The myth that women can’t be leaders can be torn down

Anne Hathaway attends “The Last Thing He Wanted” premiere at Eccles Center Theatre on January 27, 2020 in Park City, Utah.

Matt Winkelmeyer | Getty Images

Hollywood actress Anne Hathaway told CNBC Friday that a lack of female representation in positions of power is a something that “can be torn down at any moment, when we decide to tear it down.” 

Hathaway, who is also a goodwill ambassador for U.N. Women —  the United Nations’ body for gender equality —  was speaking to CNBC’s Tania Bryer on the back of International Women’s Day earlier this week. 

She said that the appointment of Kamala Harris, as the United States’ first female vice president, represented a “huge opportunity, especially for the youth, to look up and see that and have it just be normal.”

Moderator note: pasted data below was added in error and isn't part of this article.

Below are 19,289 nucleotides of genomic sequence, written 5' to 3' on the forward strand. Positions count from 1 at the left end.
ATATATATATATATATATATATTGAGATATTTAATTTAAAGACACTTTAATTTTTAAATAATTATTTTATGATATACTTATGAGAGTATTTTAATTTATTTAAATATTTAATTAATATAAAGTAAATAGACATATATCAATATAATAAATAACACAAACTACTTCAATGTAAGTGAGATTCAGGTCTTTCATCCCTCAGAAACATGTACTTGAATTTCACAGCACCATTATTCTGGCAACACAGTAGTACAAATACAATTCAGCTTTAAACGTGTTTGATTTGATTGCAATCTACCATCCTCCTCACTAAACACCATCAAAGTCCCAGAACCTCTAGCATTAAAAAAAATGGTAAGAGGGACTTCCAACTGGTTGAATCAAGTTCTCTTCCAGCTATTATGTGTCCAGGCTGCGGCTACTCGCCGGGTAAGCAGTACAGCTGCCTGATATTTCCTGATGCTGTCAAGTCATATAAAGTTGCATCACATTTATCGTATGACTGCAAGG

“I think that when you have someone like Kamala Harris in a position of that much power, it makes you want to cheer but it also wants to make you scream in frustration because the fact that we’re just getting here now … it’s all based on a myth, that only exists because we uphold it, which means that the myth can be torn down at any moment, when we decide to tear it down,” Hathaway said. 

U.N. Women Executive Director Phumzile Mlambo-Ngcuka, who was speaking to CNBC alongside Hathaway, said that she felt the same as Harris when she became South Africa’s first female deputy president in 2005. 

Mlambo-Ngcuka referred to Harris’s statement in her first speech as vice-president elect: “While I may be the first woman in this office, I won’t be the last, because every little girl watching tonight sees that this is a country of possibilities.” 

‘This is really everyone’s business’ 

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